If you have been diagnosed with early stage prostate cancer (cancer is only found in the prostate and has not spread to other organs or lymph nodes), there are a variety of treatment options to consider, and information to take into account before making any decisions. You want to be a partner in your care. When you meet with your doctor or treatment team, come prepared with questions to open the lines of communication. Here are a few suggestions to get you started:
- What is the clinical stage and Gleason score of my cancer?
- Is my cancer low risk, medium risk, or high risk for recurrence (coming back later)?
- What are my treatment options?
- What side effects might I experience with each of these treatments?
- Are any of these side effects permanent? Can they be treated or lessened and how?
- Is active surveillance an option for my cancer if I have a low volume, low Gleason Grade, early cancer?
- What are the chances of my cancer returning after it has been treated?
- What is my prognosis (chances of survival)?
- If I want to consult with another doctor for a second opinion, how do I share information between you?
- What exercise regimen is best for me to increase my longevity?
- What dietary changes are best for me to increase my longevity?
It may be uncomfortable discussing these questions with your doctor, but it will give you a better understanding of your specific cancer, and how to best handle it.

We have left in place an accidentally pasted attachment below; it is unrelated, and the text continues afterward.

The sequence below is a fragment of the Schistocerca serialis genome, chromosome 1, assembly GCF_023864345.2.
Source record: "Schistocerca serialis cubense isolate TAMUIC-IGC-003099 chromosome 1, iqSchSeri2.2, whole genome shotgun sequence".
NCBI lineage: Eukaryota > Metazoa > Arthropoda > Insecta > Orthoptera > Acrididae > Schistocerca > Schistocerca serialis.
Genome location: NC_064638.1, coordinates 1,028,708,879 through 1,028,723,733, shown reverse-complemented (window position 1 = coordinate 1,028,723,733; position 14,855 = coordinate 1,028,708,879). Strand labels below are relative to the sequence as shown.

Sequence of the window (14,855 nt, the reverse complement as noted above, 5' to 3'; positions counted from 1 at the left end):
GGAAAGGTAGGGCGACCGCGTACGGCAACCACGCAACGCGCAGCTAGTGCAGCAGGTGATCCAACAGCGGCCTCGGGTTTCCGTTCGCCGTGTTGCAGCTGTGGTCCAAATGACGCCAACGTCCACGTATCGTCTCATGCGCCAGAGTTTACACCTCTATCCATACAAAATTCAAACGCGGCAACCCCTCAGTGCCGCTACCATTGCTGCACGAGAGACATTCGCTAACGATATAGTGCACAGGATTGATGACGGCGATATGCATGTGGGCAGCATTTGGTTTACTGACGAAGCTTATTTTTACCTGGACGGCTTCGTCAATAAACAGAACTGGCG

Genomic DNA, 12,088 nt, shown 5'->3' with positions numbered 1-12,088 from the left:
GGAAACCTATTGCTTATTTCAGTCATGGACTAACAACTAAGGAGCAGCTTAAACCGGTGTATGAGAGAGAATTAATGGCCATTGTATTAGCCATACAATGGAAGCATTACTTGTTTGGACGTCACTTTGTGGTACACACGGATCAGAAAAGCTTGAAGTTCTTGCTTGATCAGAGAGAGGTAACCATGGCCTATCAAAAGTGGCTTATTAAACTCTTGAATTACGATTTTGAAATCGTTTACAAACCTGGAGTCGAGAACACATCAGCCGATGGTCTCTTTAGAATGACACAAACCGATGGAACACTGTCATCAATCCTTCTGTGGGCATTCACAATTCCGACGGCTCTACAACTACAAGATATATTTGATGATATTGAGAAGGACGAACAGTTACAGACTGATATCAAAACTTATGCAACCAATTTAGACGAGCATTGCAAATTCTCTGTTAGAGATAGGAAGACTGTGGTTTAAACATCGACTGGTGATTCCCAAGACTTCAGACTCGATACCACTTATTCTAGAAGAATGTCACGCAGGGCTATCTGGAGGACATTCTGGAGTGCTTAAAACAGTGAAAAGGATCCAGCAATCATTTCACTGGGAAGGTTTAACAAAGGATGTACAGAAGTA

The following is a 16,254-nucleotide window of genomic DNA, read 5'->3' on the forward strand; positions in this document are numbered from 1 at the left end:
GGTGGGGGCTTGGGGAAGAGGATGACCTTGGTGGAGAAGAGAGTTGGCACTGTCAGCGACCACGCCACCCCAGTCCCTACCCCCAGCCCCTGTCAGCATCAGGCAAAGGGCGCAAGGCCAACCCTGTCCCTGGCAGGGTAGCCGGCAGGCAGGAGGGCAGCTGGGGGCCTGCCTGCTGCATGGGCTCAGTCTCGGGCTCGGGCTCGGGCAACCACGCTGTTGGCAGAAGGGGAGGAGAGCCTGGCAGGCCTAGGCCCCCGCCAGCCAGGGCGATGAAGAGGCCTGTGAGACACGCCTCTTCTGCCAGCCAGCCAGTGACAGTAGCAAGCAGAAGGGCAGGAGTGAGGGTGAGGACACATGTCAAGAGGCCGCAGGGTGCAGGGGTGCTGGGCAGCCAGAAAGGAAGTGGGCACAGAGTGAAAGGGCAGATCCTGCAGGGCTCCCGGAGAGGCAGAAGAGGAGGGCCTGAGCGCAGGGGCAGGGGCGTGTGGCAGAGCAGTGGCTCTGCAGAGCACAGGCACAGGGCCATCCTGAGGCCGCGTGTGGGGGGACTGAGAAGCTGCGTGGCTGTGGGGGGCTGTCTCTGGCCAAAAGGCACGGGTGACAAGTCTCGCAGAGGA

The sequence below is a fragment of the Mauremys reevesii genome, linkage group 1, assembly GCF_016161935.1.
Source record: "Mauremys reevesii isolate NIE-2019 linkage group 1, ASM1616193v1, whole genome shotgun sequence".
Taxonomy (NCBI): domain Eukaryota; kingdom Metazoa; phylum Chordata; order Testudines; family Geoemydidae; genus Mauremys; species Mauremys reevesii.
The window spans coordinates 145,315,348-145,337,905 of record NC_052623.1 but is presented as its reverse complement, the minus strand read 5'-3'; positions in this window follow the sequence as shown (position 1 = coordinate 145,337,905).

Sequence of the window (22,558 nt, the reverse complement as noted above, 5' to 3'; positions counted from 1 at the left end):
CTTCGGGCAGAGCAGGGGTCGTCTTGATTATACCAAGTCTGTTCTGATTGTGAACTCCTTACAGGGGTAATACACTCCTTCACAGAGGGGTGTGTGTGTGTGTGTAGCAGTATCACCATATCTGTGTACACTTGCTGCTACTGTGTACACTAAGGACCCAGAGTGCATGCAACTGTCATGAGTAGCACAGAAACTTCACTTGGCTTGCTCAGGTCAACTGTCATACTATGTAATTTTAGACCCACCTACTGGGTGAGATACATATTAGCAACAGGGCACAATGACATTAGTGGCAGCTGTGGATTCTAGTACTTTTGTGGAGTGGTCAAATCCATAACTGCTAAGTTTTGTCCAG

Terms to know from this article:
A rounded mass of lymphatic tissue that is surrounded by a capsule of connective tissue. Lymph nodes filter lymph (lymphatic fluid), and they store lymphocytes (white blood cells). They are located along lymphatic vessels. Also called a lymph gland.
Gleason Score (GS) - Gleason Grade: A system of grading prostate cancer cells based on how they look under a microscope. Gleason scores range from 2 to 10 and indicate how likely it is that a tumor will spread. A low Gleason score means the cancer cells are similar to normal prostate cells and are less likely to spread; a high Gleason score means the cancer cells are very different from normal and are more likely to spread.
Active surveillance is an option offered to patients with very low-risk prostate cancer (low grade, low stage, localized disease). Patients are monitored carefully over time for signs of disease progression. A PSA blood test and digital rectal exam (DRE) and prostate biopsy are performed at physician-specified intervals. Signs of disease progression will trigger immediate active treatment.
The grade of a tumor depends on how abnormal the cancer cells look under a microscope and how quickly the tumor is likely to grow and spread. Grading systems are different for each type of cancer.
The likely outcome or course of a disease; the chance of recovery or recurrence.